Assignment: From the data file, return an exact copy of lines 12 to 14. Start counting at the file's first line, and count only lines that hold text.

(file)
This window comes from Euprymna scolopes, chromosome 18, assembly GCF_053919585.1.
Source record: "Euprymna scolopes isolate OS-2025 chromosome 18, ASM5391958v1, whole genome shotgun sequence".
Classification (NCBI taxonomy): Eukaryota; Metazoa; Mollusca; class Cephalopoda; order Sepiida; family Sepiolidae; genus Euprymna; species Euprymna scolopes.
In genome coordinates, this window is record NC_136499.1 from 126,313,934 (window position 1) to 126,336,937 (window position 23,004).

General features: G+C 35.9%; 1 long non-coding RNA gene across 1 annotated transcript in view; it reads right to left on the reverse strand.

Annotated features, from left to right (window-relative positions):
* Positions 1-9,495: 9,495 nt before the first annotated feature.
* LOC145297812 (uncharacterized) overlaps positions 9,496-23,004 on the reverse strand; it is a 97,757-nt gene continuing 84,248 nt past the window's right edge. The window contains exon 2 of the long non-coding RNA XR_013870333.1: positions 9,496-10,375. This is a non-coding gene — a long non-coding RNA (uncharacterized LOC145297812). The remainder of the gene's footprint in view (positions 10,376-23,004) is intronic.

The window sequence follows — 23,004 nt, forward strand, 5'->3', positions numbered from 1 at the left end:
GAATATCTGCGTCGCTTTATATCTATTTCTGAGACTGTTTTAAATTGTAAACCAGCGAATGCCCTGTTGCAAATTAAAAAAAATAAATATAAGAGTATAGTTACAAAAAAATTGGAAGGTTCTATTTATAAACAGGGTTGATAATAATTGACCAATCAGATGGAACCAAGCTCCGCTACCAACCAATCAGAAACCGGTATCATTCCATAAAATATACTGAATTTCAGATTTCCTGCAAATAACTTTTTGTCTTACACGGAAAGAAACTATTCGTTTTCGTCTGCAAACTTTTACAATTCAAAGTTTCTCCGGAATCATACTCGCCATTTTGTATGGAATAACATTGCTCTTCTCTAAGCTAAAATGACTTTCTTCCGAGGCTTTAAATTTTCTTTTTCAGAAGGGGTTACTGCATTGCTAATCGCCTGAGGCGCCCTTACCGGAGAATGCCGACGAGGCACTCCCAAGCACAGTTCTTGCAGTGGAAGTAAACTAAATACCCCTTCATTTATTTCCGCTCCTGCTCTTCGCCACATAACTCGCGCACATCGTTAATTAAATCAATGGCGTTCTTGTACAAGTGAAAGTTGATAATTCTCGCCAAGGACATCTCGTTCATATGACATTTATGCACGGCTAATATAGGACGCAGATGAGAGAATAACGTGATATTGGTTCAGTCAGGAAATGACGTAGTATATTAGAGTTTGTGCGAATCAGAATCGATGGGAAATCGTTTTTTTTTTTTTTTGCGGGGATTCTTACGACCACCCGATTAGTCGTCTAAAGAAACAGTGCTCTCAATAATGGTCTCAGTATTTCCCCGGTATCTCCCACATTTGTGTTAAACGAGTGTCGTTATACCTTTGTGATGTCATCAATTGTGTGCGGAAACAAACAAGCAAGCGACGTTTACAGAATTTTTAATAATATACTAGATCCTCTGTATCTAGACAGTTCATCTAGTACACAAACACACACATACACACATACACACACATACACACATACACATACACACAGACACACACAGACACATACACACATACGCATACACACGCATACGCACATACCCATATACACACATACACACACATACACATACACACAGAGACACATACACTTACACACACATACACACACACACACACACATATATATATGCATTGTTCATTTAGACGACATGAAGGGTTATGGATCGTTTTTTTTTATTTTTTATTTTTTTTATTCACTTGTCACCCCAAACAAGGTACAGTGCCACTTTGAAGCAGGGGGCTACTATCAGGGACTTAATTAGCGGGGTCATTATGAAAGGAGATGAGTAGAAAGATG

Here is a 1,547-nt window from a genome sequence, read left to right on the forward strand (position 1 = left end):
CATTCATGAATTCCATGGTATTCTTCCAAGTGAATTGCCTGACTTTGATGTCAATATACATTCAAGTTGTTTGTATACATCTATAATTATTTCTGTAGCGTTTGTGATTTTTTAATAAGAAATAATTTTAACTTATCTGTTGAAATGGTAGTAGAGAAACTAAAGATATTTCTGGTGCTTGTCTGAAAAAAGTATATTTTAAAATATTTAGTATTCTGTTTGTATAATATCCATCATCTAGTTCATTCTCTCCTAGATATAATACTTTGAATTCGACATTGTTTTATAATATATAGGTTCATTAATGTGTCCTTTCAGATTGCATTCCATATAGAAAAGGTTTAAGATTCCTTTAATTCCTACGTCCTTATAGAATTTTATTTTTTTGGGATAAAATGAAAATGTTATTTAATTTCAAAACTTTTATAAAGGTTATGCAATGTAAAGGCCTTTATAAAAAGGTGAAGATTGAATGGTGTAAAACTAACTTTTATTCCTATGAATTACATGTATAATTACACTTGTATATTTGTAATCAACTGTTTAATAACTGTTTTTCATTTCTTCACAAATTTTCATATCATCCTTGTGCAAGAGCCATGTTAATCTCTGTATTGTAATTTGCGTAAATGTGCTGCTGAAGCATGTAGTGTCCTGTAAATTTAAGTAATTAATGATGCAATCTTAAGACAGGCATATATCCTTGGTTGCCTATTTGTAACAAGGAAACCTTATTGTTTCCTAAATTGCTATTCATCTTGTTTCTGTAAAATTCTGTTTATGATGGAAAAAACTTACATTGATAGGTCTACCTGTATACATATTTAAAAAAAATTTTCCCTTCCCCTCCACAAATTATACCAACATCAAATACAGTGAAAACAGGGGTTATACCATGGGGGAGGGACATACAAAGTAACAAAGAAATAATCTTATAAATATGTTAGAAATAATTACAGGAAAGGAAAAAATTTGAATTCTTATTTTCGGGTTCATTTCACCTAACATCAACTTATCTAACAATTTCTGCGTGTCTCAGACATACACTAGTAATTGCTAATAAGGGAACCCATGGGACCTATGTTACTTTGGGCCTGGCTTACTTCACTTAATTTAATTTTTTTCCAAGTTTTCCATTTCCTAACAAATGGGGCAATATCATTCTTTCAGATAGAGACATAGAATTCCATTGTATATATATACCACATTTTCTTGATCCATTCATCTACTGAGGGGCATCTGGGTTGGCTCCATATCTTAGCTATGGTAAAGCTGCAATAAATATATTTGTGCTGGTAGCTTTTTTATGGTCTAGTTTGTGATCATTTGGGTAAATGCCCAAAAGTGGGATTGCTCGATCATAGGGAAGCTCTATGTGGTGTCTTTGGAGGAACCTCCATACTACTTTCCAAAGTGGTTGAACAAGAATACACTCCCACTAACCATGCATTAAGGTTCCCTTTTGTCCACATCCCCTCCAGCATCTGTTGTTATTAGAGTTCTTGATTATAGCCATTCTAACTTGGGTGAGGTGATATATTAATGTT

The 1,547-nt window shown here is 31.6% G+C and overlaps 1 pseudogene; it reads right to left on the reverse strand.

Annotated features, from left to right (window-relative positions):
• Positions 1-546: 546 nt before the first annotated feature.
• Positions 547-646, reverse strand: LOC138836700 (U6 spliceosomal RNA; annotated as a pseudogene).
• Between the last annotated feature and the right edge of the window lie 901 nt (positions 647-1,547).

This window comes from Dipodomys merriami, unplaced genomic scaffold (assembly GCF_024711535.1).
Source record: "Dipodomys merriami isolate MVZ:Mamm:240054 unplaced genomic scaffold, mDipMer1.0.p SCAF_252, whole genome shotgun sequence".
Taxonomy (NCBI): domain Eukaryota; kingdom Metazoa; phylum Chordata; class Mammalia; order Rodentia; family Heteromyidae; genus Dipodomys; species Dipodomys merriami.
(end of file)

CATTCATGAATTCCATGGTATTCTTCCAAGTGAATTGCCTGACTTTGATGTCAATATACATTCAAGTTGTTTGTATACATCTATAATTATTTCTGTAGCGTTTGTGATTTTTTAATAAGAAATAATTTTAACTTATCTGTTGAAATGGTAGTAGAGAAACTAAAGATATTTCTGGTGCTTGTCTGAAAAAAGTATATTTTAAAATATTTAGTATTCTGTTTGTATAATATCCATCATCTAGTTCATTCTCTCCTAGATATAATACTTTGAATTCGACATTGTTTTATAATATATAGGTTCATTAATGTGTCCTTTCAGATTGCATTCCATATAGAAAAGGTTTAAGATTCCTTTAATTCCTACGTCCTTATAGAATTTTATTTTTTTGGGATAAAATGAAAATGTTATTTAATTTCAAAACTTTTATAAAGGTTATGCAATGTAAAGGCCTTTATAAAAAGGTGAAGATTGAATGGTGTAAAACTAACTTTTATTCCTATGAATTACATGTATAATTACACTTGTATATTTGTAATCAACTGTTTAATAACTGTTTTTCATTTCTTCACAAATTTTCATATCATCCTTGTGCAAGAGCCATGTTAATCTCTGTATTGTAATTTGCGTAAATGTGCTGCTGAAGCATGTAGTGTCCTGTAAATTTAAGTAATTAATGATGCAATCTTAAGACAGGCATATATCCTTGGTTGCCTATTTGTAACAAGGAAACCTTATTGTTTCCTAAATTGCTATTCATCTTGTTTCTGTAAAATTCTGTTTATGATGGAAAAAACTTACATTGATAGGTCTACCTGTATACATATTTAAAAAAAATTTTCCCTTCCCCTCCACAAATTATACCAACATCAAATACAGTGAAAACAGGGGTTATACCATGGGGGAGGGACATACAAAGTAACAAAGAAATAATCTTATAAATATGTTAGAAATAATTACAGGAAAGGAAAAAATTTGAATTCTTATTTTCGGGTTCATTTCACCTAACATCAACTTATCTAACAATTTCTGCGTGTCTCAGACATACACTAGTAATTGCTAATAAGGGAACCCATGGGACCTATGTTACTTTGGGCCTGGCTTACTTCACTTAATTTAATTTTTTTCCAAGTTTTCCATTTCCTAACAAATGGGGCAATATCATTCTTTCAGATAGAGACATAGAATTCCATTGTATATATATACCACATTTTCTTGATCCATTCATCTACTGAGGGGCATCTGGGTTGGCTCCATATCTTAGCTATGGTAAAGCTGCAATAAATATATTTGTGCTGGTAGCTTTTTTATGGTCTAGTTTGTGATCATTTGGGTAAATGCCCAAAAGTGGGATTGCTCGATCATAGGGAAGCTCTATGTGGTGTCTTTGGAGGAACCTCCATACTACTTTCCAAAGTGGTTGAACAAGAATACACTCCCACTAACCATGCATTAAGGTTCCCTTTTGTCCACATCCCCTCCAGCATCTGTTGTTATTAGAGTTCTTGATTATAGCCATTCTAACTTGGGTGAGGTGATATATTAATGTT

The 1,547-nt window shown here is 31.6% G+C and overlaps 1 pseudogene; it reads right to left on the reverse strand.

Annotated features, from left to right (window-relative positions):